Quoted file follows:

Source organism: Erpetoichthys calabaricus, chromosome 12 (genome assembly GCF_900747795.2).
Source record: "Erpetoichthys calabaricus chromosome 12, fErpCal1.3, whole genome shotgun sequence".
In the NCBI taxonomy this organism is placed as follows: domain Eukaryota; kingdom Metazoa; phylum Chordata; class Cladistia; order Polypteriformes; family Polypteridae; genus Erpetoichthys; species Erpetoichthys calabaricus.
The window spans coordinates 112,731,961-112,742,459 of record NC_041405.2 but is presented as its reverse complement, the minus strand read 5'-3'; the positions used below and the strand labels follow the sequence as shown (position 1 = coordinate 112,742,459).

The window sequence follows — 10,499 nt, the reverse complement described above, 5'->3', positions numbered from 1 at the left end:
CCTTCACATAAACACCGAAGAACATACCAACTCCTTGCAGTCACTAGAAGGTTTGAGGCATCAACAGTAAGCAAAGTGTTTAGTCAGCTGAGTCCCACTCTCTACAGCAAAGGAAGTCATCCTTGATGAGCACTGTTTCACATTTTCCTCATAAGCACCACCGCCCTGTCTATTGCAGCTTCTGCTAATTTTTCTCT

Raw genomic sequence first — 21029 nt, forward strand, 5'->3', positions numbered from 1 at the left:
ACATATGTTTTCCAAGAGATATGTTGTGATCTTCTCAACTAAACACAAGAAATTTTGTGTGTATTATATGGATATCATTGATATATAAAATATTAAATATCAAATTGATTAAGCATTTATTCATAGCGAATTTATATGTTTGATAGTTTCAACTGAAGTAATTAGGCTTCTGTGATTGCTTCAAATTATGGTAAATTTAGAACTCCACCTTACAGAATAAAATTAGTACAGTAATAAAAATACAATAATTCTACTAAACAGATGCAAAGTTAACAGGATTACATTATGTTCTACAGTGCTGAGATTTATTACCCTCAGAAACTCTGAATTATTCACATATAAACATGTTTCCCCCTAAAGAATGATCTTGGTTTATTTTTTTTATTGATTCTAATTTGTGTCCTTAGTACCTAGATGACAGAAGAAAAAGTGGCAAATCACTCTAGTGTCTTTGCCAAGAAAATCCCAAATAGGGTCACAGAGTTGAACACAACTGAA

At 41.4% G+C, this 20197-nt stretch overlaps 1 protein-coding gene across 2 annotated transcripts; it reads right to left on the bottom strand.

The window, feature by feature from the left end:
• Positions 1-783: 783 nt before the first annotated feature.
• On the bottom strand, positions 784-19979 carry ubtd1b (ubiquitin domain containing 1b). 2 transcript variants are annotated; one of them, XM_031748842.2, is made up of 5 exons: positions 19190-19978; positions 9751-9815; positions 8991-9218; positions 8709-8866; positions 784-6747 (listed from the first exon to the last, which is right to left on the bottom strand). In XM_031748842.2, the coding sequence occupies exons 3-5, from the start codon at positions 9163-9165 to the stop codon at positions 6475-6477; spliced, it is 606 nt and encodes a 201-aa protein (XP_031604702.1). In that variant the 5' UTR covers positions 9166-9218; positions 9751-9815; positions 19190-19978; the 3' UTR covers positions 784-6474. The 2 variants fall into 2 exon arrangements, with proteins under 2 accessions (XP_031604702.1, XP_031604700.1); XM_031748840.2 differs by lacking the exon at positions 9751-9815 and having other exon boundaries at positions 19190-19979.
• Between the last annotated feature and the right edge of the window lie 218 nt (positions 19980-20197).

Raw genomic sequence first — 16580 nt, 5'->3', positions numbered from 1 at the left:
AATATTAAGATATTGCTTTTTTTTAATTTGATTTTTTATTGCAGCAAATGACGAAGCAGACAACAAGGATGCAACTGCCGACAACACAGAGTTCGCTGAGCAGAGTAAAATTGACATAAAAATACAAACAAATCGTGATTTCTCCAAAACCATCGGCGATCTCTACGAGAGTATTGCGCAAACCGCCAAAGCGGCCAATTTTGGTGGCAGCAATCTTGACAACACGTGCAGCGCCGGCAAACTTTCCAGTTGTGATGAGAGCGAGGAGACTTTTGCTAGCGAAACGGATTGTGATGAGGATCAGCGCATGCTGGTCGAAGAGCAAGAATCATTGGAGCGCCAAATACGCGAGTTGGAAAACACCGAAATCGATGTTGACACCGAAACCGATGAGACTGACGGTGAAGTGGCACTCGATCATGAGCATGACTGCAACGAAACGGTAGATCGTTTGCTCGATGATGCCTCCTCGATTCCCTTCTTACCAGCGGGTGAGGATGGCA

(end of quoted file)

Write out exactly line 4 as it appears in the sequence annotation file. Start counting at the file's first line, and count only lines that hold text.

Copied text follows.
The window spans coordinates 112,731,961-112,742,459 of record NC_041405.2 but is presented as its reverse complement, the minus strand read 5'-3'; the positions used below and the strand labels follow the sequence as shown (position 1 = coordinate 112,742,459).